The Rambo series (1982-) Oct 22, 2015 19:27:03 GMT
Post by dscarter1975 on Oct 22, 2015 19:27:03 GMT
It's been 30 years since another action adventure blockbuster hit the big screens in both the US and UK. Rambo : First Blood Part II was an instant success worldwide and made Sylvester Stallone into an international superstar. From then on, he was typecast as the shoot 'em up, have-a-go tough guy superhero and never looked back. But the beginnings of the Rambo saga lay in more grittier surroundings. First Blood was written by David Morrell in 1972 as a response to the tragic problems brought on by the Vietnam war and it was a psychological study of both hunter and hunted - the hunter was Sheriff Teasle and the hunted was John Rambo, a young, penniless drifter who only wanted something to eat and was picked on because of his appearance. Suffering from PTSD, he escapes from the police station and becomes the subject of a massive manhunt, killing many of his pursuers before having a showdown with Teasle. There were many attempts to make this into a movie with the likes of McQueen, Eastwood, Al Pacino, Dustin Hoffman, Kris Kristofferson and Nick Nolte given consideration for the Rambo role. Then in 1980 while filming Nighthawks, Stallone was offered the script and in a bid to move away from his Rocky image, he took on First Blood but decided to tone down the more brutal aspects of the novel to make Rambo more of a hero than a mentally disturbed killer. When released in October and December 1982 in both the US and UK, it was a big hit and Stallone was able to show there was more to him than playing down on his luck boxers. My brother and sister watched First Blood when it was premiered on BBC1 in September 1986 and my first taste of the movie was in late 1988 when we went to my aunt's in London and my uncle popped it into the VHS player. I was surprised that it had a more down to earth feel, thinking Rambo was going to fight other soldiers and some scenes were very graphic to me back then. But I thought there were some amazing stunts. We then watched the sequel which was just pure action from start to finish and Rambo 3 was a criminally underrated follow-up. An action-packed rescue mission that was censored by the BBFC until 2000 when they added the violent scenes back in (3 years previously, Bravo had shown this uncut version).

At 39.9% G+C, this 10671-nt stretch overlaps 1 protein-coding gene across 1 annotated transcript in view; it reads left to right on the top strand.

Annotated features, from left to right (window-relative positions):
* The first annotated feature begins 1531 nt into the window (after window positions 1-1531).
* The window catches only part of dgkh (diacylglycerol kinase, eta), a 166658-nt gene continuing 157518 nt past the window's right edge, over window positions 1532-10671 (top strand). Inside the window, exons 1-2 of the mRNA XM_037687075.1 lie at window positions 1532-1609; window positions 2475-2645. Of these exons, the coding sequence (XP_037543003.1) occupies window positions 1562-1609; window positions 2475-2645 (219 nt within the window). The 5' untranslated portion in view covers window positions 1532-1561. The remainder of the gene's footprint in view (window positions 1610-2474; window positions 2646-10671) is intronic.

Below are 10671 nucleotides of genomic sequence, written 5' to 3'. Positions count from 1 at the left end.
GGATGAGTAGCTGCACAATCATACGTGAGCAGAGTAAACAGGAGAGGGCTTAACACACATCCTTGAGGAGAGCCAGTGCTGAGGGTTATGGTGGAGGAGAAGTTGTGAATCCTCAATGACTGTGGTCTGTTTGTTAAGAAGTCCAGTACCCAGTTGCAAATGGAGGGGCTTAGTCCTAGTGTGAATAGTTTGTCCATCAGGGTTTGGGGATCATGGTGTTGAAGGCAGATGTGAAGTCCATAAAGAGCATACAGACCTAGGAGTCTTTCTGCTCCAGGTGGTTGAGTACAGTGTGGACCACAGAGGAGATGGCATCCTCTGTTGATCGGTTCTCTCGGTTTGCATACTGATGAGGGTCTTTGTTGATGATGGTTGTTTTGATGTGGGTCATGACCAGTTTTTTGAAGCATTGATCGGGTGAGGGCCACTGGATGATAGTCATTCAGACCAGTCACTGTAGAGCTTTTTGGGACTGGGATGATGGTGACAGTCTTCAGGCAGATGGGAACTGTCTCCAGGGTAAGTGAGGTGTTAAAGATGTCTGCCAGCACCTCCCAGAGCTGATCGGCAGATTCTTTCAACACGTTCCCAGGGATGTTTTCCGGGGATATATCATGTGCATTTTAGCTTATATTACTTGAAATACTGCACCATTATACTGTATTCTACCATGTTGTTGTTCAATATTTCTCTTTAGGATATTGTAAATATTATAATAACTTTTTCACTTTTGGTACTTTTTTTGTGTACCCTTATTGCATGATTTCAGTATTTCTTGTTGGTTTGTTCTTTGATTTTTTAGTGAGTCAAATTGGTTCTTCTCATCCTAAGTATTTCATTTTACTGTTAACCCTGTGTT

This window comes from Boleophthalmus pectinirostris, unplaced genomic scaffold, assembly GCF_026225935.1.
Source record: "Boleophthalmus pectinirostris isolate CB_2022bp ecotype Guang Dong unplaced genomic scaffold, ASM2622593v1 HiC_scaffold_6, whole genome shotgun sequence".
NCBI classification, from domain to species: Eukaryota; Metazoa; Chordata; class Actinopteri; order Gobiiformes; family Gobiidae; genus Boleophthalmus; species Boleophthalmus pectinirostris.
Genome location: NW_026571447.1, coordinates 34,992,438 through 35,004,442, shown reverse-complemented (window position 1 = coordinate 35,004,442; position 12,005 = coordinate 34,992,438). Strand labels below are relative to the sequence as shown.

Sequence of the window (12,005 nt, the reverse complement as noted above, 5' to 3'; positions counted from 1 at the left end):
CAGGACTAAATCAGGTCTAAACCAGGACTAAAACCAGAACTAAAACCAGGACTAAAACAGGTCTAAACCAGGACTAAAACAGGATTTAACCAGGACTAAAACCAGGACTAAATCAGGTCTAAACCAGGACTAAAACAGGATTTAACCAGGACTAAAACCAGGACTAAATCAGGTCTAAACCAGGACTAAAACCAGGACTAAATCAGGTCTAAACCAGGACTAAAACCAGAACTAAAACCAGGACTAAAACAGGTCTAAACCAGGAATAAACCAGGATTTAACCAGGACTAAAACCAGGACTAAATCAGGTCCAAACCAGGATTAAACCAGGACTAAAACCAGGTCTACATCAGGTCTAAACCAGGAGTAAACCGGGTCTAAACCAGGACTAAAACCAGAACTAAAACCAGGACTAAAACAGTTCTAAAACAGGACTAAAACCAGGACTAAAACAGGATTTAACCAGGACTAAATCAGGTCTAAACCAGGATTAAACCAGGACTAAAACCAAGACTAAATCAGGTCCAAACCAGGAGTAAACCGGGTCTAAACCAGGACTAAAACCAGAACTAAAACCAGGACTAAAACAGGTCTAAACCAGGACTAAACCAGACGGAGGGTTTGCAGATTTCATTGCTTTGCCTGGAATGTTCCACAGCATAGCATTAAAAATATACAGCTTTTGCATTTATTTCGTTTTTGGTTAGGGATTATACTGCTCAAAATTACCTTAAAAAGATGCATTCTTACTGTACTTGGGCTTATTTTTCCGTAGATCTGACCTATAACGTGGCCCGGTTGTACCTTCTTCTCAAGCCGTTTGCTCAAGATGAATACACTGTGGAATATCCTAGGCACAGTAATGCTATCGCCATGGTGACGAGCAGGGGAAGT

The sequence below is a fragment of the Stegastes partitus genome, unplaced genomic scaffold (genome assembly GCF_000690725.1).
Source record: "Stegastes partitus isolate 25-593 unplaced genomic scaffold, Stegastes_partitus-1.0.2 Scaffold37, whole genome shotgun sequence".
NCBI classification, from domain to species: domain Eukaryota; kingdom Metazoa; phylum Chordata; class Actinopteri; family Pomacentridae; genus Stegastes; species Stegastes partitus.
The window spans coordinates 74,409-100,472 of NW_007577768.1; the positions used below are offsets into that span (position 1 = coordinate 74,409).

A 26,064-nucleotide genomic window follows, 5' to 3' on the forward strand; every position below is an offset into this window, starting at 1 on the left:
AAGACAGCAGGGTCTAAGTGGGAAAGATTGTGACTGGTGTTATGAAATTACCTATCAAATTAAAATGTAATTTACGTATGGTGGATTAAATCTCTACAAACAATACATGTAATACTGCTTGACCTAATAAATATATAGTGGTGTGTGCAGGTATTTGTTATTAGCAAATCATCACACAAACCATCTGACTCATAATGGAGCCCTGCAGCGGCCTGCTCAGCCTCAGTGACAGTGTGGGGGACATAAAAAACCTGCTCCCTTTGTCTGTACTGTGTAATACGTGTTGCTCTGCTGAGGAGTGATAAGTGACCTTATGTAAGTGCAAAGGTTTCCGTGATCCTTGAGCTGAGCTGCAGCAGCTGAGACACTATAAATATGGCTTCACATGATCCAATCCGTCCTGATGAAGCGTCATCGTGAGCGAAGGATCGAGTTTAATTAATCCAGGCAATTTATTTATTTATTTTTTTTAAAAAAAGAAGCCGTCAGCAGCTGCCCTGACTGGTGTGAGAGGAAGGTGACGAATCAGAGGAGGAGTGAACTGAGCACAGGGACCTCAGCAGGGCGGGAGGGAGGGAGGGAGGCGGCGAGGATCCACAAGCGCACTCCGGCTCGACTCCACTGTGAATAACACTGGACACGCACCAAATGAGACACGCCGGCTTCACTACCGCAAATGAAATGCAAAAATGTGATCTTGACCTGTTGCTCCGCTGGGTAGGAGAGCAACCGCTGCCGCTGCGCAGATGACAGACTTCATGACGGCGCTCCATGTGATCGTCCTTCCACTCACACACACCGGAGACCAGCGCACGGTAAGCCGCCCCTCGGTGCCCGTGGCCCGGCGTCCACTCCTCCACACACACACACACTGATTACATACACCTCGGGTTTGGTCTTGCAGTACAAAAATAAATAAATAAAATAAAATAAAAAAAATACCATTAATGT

I saw the 4th Rambo at the cinema (my first one) and I really enjoyed it at the time, but it wasn't as slick and thoughtful as its predecessors although it had its moments.